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Mind Control or Brain to Brain Communication?

by on 2013/09/30

The BBC News Website (revised 10th September 2013) asks the question “Are we close to making human ‘mind control’ a reality?”, meanwhile in the Guardian (28th August 2013) Dean Burnett reports a rather more measured headline that “Brain-to-brain communication is not a conversation killer”. These articles are a response to a recent, unpublished, study at the University of Washington, which can be found here (press release). In my last blog I wrote about a technique for inducing “false memories” and we’re on a similarly science fictional topic this time. As with that previous report this demonstration of direct brain-to-brain communication in humans is exciting but somewhat less shocking than some of the headlines in the press would suggest.

What the researchers did?

In this study, a standard electro-encephalograpy (EEG) system was used to monitor neural activity in the brain of the “sender” (Dr. Rajesh Rao). He wore a cap on his head, with electrodes that touched his scalp and picked up electrical signals, as shown on the left of the picture. The measurements were focused on a part of his brain associated with motor control of his right hand and, with a little training, it was possible for a computer to determine when he was visualising moving his hand. Dr. Rao watched a simple computer game involving protecting a city by shooting down missiles. When he wanted to destroy the missile he visualised moving his finger on a virtual fire button, and a computer decided if a signal should be sent over the internet to the “receiver” in a different building.

Brain to brain communication setup

Credit: University of Washington

The receiver (Dr. Andrea Stocco, on the right of the picture) sat with his finger poised over the space bar of a computer keyboard, which controlled the game to shoot down the missile threatening the city. However, he could not see the screen and had no idea when to press the “fire” button. Strapped to his head was a Trans-cranial Magnetic Stimulation (TMS) coil, which uses a magnetic field to induce activity in the brain. Again this was targeted at the part of the brain controlling the right hand and, when activated, causes muscles to spasm, jerking the hand up and down. The initial stages of the experiment involved Dr. Rao learning how to visualise hand movement in a way that the computer could interpret correctly. This kind of training is a common part of brain-computer interfaces using measurement of “brain-waves”. Once they could do this reliably they found that they had 100% success in generating controlled hand movement in the receiver, and to shoot down the missile in the game most of the time. The main problem is that the TMS caused the receivers hand to jerk in a way that usually meant that they hit the space bar but not every time. The stimulation provided by this technique is relatively crude as it can only cause activation of a general area of the brain near the surface.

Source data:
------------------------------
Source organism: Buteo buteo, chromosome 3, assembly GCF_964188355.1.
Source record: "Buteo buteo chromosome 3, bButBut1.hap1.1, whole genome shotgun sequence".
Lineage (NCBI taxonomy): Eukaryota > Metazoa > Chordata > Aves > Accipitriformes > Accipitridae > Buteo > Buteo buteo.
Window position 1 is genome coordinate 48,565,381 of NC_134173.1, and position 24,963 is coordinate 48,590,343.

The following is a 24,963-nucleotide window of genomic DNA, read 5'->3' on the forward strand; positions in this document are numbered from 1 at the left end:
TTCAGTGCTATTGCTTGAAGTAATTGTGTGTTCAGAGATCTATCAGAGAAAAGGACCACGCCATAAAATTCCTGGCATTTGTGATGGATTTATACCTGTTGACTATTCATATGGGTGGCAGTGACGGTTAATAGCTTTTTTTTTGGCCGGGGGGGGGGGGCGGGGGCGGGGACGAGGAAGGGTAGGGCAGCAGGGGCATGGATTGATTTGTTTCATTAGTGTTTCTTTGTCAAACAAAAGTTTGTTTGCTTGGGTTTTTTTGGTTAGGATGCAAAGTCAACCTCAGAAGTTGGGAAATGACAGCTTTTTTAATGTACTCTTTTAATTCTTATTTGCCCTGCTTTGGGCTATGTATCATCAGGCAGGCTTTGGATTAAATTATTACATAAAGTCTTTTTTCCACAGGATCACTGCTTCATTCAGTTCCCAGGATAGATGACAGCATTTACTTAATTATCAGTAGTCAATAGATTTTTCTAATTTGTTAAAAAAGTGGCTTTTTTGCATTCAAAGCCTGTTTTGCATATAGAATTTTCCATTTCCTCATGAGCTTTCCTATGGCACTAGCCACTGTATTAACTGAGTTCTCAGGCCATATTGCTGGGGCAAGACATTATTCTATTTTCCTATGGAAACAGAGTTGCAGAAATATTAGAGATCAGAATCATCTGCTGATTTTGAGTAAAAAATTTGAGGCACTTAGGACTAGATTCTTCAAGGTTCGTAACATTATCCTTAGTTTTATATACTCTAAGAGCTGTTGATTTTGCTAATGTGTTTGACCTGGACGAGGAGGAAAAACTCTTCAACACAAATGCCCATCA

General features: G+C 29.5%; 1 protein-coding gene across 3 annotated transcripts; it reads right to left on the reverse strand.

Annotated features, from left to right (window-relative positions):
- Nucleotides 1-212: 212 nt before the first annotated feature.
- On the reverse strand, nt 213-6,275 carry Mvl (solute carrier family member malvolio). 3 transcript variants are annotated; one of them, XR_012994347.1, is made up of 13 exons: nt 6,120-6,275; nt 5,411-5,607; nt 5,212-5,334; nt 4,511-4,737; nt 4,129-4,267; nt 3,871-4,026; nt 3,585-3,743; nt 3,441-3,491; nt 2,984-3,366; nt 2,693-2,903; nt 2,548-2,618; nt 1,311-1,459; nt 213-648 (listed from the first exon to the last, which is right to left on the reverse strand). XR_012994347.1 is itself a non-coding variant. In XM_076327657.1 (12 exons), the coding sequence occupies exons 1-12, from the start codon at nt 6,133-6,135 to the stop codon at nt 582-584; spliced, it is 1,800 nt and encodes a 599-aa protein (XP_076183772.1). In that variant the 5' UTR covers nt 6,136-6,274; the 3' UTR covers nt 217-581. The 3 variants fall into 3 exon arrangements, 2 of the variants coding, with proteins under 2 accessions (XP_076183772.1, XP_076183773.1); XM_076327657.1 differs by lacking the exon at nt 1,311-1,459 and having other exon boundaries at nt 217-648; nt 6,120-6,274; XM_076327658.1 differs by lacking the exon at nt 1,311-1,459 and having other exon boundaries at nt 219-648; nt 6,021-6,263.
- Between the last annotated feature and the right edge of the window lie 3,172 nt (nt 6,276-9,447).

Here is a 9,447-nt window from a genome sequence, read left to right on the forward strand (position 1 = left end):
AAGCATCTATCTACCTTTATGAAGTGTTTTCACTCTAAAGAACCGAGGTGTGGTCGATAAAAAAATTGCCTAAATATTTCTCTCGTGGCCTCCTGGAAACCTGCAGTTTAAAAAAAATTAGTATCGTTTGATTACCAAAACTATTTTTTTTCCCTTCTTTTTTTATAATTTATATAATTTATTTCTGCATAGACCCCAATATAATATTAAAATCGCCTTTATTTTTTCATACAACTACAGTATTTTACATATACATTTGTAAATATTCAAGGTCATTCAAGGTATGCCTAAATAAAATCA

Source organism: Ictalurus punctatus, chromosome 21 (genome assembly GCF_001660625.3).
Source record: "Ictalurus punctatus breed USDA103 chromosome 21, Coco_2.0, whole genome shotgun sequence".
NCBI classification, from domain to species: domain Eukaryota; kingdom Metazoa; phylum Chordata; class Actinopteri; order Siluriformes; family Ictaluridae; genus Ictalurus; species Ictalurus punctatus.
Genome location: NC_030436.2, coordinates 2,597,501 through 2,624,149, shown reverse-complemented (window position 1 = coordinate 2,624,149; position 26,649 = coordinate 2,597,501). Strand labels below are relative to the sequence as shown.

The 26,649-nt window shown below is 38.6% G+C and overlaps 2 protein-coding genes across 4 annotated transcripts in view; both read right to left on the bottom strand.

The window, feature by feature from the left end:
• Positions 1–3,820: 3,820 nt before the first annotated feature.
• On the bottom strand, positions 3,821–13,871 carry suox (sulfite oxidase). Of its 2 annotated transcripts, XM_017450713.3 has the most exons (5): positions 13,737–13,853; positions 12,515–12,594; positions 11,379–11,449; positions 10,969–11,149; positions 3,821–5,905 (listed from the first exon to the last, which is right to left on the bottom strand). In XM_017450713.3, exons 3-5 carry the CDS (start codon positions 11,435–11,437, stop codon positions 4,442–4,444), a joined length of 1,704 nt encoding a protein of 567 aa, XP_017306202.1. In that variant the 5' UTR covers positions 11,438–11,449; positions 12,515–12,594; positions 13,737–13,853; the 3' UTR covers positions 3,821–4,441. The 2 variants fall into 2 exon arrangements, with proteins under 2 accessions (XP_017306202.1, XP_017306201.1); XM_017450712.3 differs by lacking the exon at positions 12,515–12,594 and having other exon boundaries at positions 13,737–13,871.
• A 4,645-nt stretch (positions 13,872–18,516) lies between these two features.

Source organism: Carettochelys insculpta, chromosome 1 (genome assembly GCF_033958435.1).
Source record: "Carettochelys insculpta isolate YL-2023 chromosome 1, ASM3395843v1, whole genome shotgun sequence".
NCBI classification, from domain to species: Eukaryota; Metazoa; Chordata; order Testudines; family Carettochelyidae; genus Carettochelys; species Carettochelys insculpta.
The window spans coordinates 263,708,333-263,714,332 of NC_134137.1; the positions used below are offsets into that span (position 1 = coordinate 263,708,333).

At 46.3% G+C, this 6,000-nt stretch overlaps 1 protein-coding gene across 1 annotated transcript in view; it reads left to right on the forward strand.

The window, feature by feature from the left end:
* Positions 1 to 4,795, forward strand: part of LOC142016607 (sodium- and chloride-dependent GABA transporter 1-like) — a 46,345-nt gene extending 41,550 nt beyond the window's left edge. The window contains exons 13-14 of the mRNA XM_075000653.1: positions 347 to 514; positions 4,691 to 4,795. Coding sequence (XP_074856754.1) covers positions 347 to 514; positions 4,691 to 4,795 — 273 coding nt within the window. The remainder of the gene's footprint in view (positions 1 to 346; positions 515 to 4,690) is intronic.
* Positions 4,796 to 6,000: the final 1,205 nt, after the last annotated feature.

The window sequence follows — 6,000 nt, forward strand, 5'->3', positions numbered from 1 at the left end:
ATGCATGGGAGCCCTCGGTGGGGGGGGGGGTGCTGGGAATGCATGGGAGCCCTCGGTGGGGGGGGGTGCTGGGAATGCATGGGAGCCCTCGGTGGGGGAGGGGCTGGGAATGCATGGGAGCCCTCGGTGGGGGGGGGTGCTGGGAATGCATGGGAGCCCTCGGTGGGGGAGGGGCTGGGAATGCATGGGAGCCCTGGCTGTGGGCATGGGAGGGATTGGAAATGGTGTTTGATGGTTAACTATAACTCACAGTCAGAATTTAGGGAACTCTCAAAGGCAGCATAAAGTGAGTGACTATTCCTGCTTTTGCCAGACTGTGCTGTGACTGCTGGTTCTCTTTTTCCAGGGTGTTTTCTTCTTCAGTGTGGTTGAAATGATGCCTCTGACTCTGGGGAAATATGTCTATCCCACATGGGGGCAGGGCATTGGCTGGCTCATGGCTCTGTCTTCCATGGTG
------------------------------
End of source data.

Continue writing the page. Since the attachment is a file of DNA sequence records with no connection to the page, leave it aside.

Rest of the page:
How was this reported?

Most of the press associated with this experiment either focused on brain-to-brain communication or the suggestion that this was “mind-control”. The BBC’s headline and story was perhaps the most sensational of these, drawing parallels with Voldemort’s mind controlling curse from the Harry Potter franchise. The researchers are looking at this as being much more akin to a sharing of thoughts, which allowed the BBC website to use a picture of Mr. Spock, though not actually in the process of performing a Vulcan Mind Meld. There have been other similar experiments reported recently, such as the direct brain-to-brain link between rats, which used implanted electrodes. That’s unlikely to be demonstrated in humans any time soon, so those worried about mind control or mind reading can probably relax for now. The next step is to repeat this with more subjects but if nothing else the researchers involved have generated a lot of media interest and debate on the implications of the research.

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